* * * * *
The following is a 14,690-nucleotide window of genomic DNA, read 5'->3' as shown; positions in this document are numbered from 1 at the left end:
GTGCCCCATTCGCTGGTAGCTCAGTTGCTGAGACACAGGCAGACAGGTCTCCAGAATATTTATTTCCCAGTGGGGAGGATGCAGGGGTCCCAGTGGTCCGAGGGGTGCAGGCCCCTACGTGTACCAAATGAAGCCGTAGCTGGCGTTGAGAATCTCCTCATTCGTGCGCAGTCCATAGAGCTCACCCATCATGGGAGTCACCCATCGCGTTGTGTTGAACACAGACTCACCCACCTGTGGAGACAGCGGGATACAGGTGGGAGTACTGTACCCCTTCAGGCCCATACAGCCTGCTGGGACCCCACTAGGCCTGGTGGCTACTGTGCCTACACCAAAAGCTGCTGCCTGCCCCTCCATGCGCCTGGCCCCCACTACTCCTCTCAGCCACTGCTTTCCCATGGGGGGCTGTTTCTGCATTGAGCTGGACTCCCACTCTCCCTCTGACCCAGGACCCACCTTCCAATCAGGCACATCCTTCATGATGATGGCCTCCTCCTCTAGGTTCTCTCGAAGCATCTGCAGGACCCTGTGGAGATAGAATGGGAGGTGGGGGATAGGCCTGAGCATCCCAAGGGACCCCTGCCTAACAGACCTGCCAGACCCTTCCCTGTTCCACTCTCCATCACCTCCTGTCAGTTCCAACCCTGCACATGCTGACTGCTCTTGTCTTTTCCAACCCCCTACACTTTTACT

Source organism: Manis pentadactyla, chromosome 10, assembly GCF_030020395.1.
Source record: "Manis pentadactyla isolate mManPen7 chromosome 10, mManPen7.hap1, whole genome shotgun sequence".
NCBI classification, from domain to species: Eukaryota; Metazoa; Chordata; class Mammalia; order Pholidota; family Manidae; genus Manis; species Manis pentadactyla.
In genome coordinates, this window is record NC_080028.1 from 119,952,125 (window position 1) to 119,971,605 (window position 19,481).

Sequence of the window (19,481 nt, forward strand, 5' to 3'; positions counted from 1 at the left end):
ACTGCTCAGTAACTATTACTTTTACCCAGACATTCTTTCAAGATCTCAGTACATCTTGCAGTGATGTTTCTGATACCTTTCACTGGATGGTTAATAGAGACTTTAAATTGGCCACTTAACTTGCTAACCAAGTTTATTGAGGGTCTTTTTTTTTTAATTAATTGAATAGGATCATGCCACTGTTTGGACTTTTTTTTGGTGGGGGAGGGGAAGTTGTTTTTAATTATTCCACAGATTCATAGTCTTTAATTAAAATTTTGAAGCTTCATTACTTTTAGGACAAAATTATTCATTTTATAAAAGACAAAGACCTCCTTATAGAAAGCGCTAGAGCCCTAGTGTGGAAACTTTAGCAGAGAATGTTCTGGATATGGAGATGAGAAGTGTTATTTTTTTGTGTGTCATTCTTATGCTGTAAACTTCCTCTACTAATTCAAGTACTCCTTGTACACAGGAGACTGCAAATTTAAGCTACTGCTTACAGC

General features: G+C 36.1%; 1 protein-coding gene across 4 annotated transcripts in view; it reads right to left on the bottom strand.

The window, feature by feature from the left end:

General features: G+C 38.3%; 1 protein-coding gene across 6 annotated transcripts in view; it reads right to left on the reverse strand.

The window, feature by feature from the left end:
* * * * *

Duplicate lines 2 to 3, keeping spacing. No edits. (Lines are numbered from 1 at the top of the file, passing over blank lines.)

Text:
GTGCCCCATTCGCTGGTAGCTCAGTTGCTGAGACACAGGCAGACAGGTCTCCAGAATATTTATTTCCCAGTGGGGAGGATGCAGGGGTCCCAGTGGTCCGAGGGGTGCAGGCCCCTACGTGTACCAAATGAAGCCGTAGCTGGCGTTGAGAATCTCCTCATTCGTGCGCAGTCCATAGAGCTCACCCATCATGGGAGTCACCCATCGCGTTGTGTTGAACACAGACTCACCCACCTGTGGAGACAGCGGGATACAGGTGGGAGTACTGTACCCCTTCAGGCCCATACAGCCTGCTGGGACCCCACTAGGCCTGGTGGCTACTGTGCCTACACCAAAAGCTGCTGCCTGCCCCTCCATGCGCCTGGCCCCCACTACTCCTCTCAGCCACTGCTTTCCCATGGGGGGCTGTTTCTGCATTGAGCTGGACTCCCACTCTCCCTCTGACCCAGGACCCACCTTCCAATCAGGCACATCCTTCATGATGATGGCCTCCTCCTCTAGGTTCTCTCGAAGCATCTGCAGGACCCTGTGGAGATAGAATGGGAGGTGGGGGATAGGCCTGAGCATCCCAAGGGACCCCTGCCTAACAGACCTGCCAGACCCTTCCCTGTTCCACTCTCCATCACCTCCTGTCAGTTCCAACCCTGCACATGCTGACTGCTCTTGTCTTTTCCAACCCCCTACACTTTTACT

Source organism: Manis pentadactyla, chromosome 10, assembly GCF_030020395.1.